The British are led by Commodore Harwood (Anthony Quayle), with Captain Woodhouse (Ian Hunter) commanding flagship Ajax, Captain Bell (John Gregson) Exeter and Captain Parry (Jack Gwillim) Achilles. The British use their superior numbers to "split her fire" by attacking from different directions, but Admiral Graf Spee, under Captain Hans Langsdorff (Peter Finch), inflicts much damage on her foes; Exeter is particularly hard hit and is forced to retire from the battle.

Admiral Graf Spee, however, sustains damage, and takes refuge in the neutral port of Montevideo, Uruguay to make repairs. According to international law, the ship may remain at neutral harbour only long enough to make repairs for seaworthiness, not to refit for battle. With reinforcements too far away, the British spread disinformation that an overwhelming force is lying in wait, hoping to buy time. While they are initially demanding that the Uruguayan authorities send Admiral Graf Spee out to sea within 24 hours, as the law dictates, they suddenly seem to lose interest and appear to tolerate her staying at anchor in Montevideo for as long as required. This is a bluff intended to make the Germans believe that more British warships have arrived, when only the cruiser HMS Cumberland is waiting on station. Taken in by this ruse, Langsdorff takes his ship out with a skeleton crew aboard, and as she heads down the River Plate for the open sea, he orders her scuttled.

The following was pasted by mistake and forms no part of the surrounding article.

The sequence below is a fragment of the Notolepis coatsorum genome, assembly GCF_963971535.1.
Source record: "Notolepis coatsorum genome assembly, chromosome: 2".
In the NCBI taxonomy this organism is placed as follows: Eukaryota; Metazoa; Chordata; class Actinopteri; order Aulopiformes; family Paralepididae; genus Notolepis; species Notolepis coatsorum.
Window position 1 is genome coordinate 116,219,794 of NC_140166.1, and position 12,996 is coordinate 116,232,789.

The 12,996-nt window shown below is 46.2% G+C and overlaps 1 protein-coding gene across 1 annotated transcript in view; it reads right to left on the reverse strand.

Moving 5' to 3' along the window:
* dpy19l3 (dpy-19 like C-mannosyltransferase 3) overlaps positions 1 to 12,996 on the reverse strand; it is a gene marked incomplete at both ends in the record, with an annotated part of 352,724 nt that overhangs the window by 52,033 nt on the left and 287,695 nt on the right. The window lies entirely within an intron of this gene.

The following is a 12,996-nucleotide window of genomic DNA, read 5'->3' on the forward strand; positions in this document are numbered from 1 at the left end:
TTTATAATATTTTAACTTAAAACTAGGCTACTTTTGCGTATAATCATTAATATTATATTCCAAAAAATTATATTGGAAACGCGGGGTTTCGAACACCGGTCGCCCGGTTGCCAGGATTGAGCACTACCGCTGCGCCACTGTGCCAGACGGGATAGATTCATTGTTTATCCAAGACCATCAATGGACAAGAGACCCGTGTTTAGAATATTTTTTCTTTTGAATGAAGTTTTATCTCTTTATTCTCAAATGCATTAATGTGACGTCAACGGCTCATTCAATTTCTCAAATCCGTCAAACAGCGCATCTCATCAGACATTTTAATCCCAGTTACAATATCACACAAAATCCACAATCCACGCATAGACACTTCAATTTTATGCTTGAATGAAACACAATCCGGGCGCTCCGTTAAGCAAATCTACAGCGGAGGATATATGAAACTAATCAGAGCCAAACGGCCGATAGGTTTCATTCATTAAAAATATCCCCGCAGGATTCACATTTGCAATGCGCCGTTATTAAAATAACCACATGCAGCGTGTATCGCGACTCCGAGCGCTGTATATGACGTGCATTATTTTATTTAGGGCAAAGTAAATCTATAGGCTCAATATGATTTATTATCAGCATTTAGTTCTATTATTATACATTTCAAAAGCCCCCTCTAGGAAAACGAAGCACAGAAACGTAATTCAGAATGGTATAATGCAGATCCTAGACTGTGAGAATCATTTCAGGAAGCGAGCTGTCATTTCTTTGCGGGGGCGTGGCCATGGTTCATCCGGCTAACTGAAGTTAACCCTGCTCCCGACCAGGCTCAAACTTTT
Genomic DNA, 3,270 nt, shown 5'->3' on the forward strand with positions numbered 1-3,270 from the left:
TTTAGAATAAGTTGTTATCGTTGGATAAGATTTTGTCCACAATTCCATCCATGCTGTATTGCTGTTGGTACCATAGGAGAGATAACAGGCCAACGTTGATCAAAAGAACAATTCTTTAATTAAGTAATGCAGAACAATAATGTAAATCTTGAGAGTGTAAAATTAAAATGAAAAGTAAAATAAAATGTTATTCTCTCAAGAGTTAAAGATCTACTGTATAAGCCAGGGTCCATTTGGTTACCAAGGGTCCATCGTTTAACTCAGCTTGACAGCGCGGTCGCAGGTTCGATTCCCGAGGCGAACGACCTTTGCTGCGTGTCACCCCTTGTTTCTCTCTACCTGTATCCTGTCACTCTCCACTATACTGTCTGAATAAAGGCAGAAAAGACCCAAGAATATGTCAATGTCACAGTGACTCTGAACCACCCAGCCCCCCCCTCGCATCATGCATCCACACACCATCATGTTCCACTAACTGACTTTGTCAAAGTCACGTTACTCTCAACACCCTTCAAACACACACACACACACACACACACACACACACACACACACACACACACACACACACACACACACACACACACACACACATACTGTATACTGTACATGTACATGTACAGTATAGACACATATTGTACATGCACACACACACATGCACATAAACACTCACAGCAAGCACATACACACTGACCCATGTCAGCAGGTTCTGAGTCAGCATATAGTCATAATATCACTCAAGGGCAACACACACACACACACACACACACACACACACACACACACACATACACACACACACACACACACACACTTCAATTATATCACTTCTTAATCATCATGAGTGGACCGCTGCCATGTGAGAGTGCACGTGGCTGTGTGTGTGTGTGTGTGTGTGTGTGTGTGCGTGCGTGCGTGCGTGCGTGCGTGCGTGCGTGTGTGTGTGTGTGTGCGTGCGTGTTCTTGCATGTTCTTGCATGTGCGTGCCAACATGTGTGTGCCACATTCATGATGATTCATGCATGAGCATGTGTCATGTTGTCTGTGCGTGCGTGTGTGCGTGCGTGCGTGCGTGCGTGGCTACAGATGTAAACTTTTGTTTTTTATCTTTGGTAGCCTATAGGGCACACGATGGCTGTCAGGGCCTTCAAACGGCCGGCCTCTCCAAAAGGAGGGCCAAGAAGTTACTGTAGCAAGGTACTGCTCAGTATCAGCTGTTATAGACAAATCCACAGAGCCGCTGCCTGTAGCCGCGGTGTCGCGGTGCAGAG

CastEdit

At seaEdit

AshoreEdit

Cast notes
  • Future director John Schlesinger has a small part as a prisoner on board Admiral Graf Spee,[7] as does Captain Patrick Dove of Africa Shell, who is himself portrayed by Bernard Lee.
  • Anthony Newley and Donald Moffat have small parts as a radio operator and a lookout. Moffat was making his film debut, as was Jack Gwillim.

ProductionEdit